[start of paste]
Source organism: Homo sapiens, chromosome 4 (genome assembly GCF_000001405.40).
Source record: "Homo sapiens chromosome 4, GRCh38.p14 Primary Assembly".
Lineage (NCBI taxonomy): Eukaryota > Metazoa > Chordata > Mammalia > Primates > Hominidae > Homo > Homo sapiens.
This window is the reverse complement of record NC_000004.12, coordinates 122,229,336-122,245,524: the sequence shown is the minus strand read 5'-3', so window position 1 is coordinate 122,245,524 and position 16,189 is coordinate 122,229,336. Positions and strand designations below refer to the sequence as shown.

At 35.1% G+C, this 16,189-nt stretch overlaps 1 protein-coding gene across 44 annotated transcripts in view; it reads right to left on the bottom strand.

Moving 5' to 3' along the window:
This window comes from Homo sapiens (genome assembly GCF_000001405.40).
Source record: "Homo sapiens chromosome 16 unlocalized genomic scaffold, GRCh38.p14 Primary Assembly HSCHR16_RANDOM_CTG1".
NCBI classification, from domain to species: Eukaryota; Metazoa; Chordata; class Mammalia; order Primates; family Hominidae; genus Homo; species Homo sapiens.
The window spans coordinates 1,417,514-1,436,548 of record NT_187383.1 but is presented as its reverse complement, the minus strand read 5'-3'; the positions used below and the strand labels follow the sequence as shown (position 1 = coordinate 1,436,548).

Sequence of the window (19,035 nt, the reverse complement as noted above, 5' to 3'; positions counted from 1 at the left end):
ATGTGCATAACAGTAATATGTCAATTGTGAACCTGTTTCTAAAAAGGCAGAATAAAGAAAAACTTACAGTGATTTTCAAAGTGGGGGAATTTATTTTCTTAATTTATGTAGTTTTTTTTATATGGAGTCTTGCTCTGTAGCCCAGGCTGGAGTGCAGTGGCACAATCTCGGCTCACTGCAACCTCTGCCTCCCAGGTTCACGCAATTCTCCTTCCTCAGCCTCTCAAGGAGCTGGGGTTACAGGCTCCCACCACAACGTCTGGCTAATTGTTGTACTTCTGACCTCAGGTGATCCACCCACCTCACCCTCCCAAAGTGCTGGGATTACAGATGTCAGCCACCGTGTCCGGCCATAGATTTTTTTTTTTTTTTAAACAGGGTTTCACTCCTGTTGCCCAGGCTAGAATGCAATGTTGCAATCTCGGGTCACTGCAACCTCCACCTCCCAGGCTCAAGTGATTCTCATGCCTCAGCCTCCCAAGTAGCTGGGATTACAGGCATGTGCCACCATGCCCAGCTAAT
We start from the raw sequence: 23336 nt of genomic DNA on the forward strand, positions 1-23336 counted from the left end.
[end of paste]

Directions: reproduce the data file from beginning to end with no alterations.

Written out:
Source organism: Homo sapiens, chromosome 4 (genome assembly GCF_000001405.40).
Source record: "Homo sapiens chromosome 4, GRCh38.p14 Primary Assembly".
Lineage (NCBI taxonomy): Eukaryota > Metazoa > Chordata > Mammalia > Primates > Hominidae > Homo > Homo sapiens.
This window is the reverse complement of record NC_000004.12, coordinates 122,229,336-122,245,524: the sequence shown is the minus strand read 5'-3', so window position 1 is coordinate 122,245,524 and position 16,189 is coordinate 122,229,336. Positions and strand designations below refer to the sequence as shown.

At 35.1% G+C, this 16,189-nt stretch overlaps 1 protein-coding gene across 44 annotated transcripts in view; it reads right to left on the bottom strand.

Moving 5' to 3' along the window:
This window comes from Homo sapiens (genome assembly GCF_000001405.40).
Source record: "Homo sapiens chromosome 16 unlocalized genomic scaffold, GRCh38.p14 Primary Assembly HSCHR16_RANDOM_CTG1".
NCBI classification, from domain to species: Eukaryota; Metazoa; Chordata; class Mammalia; order Primates; family Hominidae; genus Homo; species Homo sapiens.
The window spans coordinates 1,417,514-1,436,548 of record NT_187383.1 but is presented as its reverse complement, the minus strand read 5'-3'; the positions used below and the strand labels follow the sequence as shown (position 1 = coordinate 1,436,548).

Sequence of the window (19,035 nt, the reverse complement as noted above, 5' to 3'; positions counted from 1 at the left end):
ATGTGCATAACAGTAATATGTCAATTGTGAACCTGTTTCTAAAAAGGCAGAATAAAGAAAAACTTACAGTGATTTTCAAAGTGGGGGAATTTATTTTCTTAATTTATGTAGTTTTTTTTATATGGAGTCTTGCTCTGTAGCCCAGGCTGGAGTGCAGTGGCACAATCTCGGCTCACTGCAACCTCTGCCTCCCAGGTTCACGCAATTCTCCTTCCTCAGCCTCTCAAGGAGCTGGGGTTACAGGCTCCCACCACAACGTCTGGCTAATTGTTGTACTTCTGACCTCAGGTGATCCACCCACCTCACCCTCCCAAAGTGCTGGGATTACAGATGTCAGCCACCGTGTCCGGCCATAGATTTTTTTTTTTTTTTAAACAGGGTTTCACTCCTGTTGCCCAGGCTAGAATGCAATGTTGCAATCTCGGGTCACTGCAACCTCCACCTCCCAGGCTCAAGTGATTCTCATGCCTCAGCCTCCCAAGTAGCTGGGATTACAGGCATGTGCCACCATGCCCAGCTAAT
We start from the raw sequence: 23336 nt of genomic DNA on the forward strand, positions 1-23336 counted from the left end.